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    fdfworld.com

    Jefferson Adams
    Celiac.com 04/19/2018 - Previous genome and linkage studies indicate the existence of a new disease triggering mechanism that involves amino acid metabolism and nutrient sensing signaling pathways. In an effort to determine if amino acids might play a role in the development of celiac disease, a team of researchers recently set out to investigate if plasma amino acid levels differed among children with celiac disease compared with a control group.
     
    The research team included Åsa Torinsson Naluai, Ladan Saadat Vafa, Audur H. Gudjonsdottir, Henrik Arnell, Lars Browaldh, and Daniel Agardh. They are variously affiliated with the Institute of Biomedicine, Department of Microbiology & Immunology, Sahlgrenska Academy, University of Gothenburg, Gothenburg, Sweden; the Institute of Clinical Sciences, Sahlgrenska Academy at the University of Gothenburg, Gothenburg, Sweden; the Department of Pediatric Gastroenterology, Hepatology and Nutrition, Karolinska University Hospital and Division of Pediatrics, CLINTEC, Karolinska Institute, Stockholm, Sweden; the Department of Clinical Science and Education, Karolinska Institute, Sodersjukhuset, Stockholm, Sweden; the Department of Mathematical Sciences, Chalmers University of Technology, Gothenburg, Sweden; the Diabetes & Celiac Disease Unit, Department of Clinical Sciences, Lund University, Malmö, Sweden; and with the Nathan S Kline Institute in the U.S.A.
    First, the team used liquid chromatography-tandem mass spectrometry (LC/MS) to analyze amino acid levels in fasting plasma samples from 141 children with celiac disease and 129 non-celiac disease controls. They then crafted a general linear model using age and experimental effects as covariates to compare amino acid levels between children with celiac disease and non-celiac control subjects.
    Compared with the control group, seven out of twenty-three children with celiac disease showed elevated levels of the the following amino acids: tryptophan; taurine; glutamic acid; proline; ornithine; alanine; and methionine.
    The significance of the individual amino acids do not survive multiple correction, however, multivariate analyses of the amino acid profile showed significantly altered amino acid levels in children with celiac disease overall and after correction for age, sex and experimental effects.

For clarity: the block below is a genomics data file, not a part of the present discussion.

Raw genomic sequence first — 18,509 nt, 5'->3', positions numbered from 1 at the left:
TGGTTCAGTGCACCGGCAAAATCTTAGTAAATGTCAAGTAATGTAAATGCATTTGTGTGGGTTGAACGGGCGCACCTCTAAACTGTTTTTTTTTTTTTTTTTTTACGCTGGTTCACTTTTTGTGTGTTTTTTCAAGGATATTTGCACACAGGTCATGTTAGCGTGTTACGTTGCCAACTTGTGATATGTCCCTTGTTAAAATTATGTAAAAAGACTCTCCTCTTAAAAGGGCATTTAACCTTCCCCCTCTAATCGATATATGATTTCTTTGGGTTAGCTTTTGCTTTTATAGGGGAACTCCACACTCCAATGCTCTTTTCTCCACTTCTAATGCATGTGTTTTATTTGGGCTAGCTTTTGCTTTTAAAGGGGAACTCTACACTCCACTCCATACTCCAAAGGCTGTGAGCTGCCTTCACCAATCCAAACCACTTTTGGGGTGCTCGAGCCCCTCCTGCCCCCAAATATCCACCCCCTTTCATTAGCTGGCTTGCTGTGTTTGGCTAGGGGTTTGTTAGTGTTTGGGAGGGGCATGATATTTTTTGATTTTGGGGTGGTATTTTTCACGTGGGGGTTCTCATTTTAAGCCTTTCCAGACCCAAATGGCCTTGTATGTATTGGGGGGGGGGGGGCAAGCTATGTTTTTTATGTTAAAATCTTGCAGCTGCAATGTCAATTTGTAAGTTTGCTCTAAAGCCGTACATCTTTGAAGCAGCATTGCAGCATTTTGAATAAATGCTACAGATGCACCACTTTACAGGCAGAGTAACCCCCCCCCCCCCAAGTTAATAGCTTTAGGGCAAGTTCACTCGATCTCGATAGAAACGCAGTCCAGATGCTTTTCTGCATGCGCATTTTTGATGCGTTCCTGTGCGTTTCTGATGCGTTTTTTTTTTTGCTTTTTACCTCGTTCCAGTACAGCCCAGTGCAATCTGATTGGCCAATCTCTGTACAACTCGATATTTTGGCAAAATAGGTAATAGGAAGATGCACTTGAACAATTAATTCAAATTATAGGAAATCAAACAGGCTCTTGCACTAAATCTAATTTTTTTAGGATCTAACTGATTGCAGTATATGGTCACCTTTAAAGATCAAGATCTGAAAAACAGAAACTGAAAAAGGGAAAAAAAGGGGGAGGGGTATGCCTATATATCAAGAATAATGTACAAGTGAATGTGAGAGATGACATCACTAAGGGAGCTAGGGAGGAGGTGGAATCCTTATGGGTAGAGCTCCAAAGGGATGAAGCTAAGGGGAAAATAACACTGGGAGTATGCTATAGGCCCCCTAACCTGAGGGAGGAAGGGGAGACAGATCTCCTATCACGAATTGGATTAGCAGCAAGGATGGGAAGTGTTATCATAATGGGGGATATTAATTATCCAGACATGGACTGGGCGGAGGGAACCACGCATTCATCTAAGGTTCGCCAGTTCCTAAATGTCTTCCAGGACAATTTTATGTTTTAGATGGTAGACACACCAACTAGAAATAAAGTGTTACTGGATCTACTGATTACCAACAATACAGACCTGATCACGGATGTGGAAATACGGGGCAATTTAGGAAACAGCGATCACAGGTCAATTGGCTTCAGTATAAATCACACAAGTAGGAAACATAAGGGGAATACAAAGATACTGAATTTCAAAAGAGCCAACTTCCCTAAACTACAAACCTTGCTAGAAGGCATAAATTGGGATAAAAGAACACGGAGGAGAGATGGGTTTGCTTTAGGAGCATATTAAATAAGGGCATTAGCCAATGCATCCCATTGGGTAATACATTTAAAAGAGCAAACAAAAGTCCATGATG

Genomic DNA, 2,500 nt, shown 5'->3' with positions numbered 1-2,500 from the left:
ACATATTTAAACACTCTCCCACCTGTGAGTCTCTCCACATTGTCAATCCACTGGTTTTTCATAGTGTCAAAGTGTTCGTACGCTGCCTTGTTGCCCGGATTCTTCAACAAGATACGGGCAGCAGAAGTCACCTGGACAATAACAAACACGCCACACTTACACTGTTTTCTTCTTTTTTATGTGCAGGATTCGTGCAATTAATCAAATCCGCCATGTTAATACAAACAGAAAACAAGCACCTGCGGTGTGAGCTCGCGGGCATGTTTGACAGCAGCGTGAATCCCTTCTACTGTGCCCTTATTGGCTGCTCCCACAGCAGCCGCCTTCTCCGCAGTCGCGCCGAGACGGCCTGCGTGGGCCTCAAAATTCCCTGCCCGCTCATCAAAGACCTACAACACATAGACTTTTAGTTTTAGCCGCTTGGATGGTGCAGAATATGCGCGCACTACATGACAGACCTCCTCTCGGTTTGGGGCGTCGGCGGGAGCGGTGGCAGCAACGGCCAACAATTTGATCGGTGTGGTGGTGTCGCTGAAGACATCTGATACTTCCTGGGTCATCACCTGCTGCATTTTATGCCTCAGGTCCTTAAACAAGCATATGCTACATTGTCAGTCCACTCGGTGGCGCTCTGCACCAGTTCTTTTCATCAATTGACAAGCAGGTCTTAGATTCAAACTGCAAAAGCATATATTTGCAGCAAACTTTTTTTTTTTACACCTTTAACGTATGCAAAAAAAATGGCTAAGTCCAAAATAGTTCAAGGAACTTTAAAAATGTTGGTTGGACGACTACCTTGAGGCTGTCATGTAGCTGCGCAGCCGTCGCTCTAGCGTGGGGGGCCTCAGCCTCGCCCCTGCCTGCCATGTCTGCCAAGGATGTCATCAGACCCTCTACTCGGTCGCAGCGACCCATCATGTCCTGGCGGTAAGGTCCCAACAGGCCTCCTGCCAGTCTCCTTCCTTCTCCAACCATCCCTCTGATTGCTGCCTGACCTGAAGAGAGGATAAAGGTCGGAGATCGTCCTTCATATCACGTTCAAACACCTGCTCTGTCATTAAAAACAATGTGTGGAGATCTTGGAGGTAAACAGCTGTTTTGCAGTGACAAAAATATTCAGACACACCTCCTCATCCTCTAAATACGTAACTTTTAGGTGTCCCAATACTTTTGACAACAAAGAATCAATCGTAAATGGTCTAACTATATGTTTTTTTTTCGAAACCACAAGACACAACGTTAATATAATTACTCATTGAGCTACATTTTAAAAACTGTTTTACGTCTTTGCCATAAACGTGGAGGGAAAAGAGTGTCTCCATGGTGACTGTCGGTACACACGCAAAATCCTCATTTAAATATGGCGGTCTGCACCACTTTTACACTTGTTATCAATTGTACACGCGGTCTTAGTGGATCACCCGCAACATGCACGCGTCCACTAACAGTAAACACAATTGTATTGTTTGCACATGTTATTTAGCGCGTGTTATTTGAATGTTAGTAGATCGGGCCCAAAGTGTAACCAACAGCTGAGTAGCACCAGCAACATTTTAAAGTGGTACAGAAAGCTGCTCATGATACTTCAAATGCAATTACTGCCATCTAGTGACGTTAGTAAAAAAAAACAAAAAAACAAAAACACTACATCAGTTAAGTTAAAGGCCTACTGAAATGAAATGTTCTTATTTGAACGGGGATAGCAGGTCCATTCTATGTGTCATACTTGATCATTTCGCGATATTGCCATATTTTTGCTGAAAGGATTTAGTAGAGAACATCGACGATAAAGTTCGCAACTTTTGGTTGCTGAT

This study shows that amino acids can influence inflammation and may play a role in the development of celiac disease.
    Source:
    PLoS One. 2018; 13(3): e0193764. doi: & 10.1371/journal.pone.0193764

    Jefferson Adams
    Celiac.com 04/18/2018 - To the relief of many bewildered passengers and crew, no more comfort turkeys, geese, possums or other questionable pets will be flying on Delta or United without meeting the airlines' strict new requirements for service animals.
    If you’ve flown anywhere lately, you may have seen them. People flying with their designated “emotional support” animals. We’re not talking genuine service animals, like seeing eye dogs, or hearing ear dogs, or even the Belgian Malinois that alerts its owner when there is gluten in food that may trigger her celiac disease.
    Now, to be honest, some of those animals in question do perform a genuine service for those who need emotional support dogs, like veterans with PTSD.
    However, many of these animals are not service animals at all. Many of these animals perform no actual service to their owners, and are nothing more than thinly disguised pets. Many lack proper training, and some have caused serious problems for the airlines and for other passengers.
    Now the major airlines are taking note and introducing stringent requirements for service animals.
    Delta was the first to strike. As reported by the New York Times on January 19: “Effective March 1, Delta, the second largest US airline by passenger traffic, said it will require passengers seeking to fly with pets to present additional documents outlining the passenger’s need for the animal and proof of its training and vaccinations, 48 hours prior to the flight.… This comes in response to what the carrier said was a 150 percent increase in service and support animals — pets, often dogs, that accompany people with disabilities — carried onboard since 2015.… Delta said that it flies some 700 service animals a day. Among them, customers have attempted to fly with comfort turkeys, gliding possums, snakes, spiders, and other unusual pets.”
    Fresh from an unsavory incident with an “emotional support” peacock incident, United Airlines has followed Delta’s lead and set stricter rules for emotional support animals. United’s rules also took effect March 1, 2018.
    So, to the relief of many bewildered passengers and crew, no more comfort turkeys, geese, possums or other questionable pets will be flying on Delta or United without meeting the airlines' strict new requirements for service and emotional support animals.
    Source:
    cnbc.com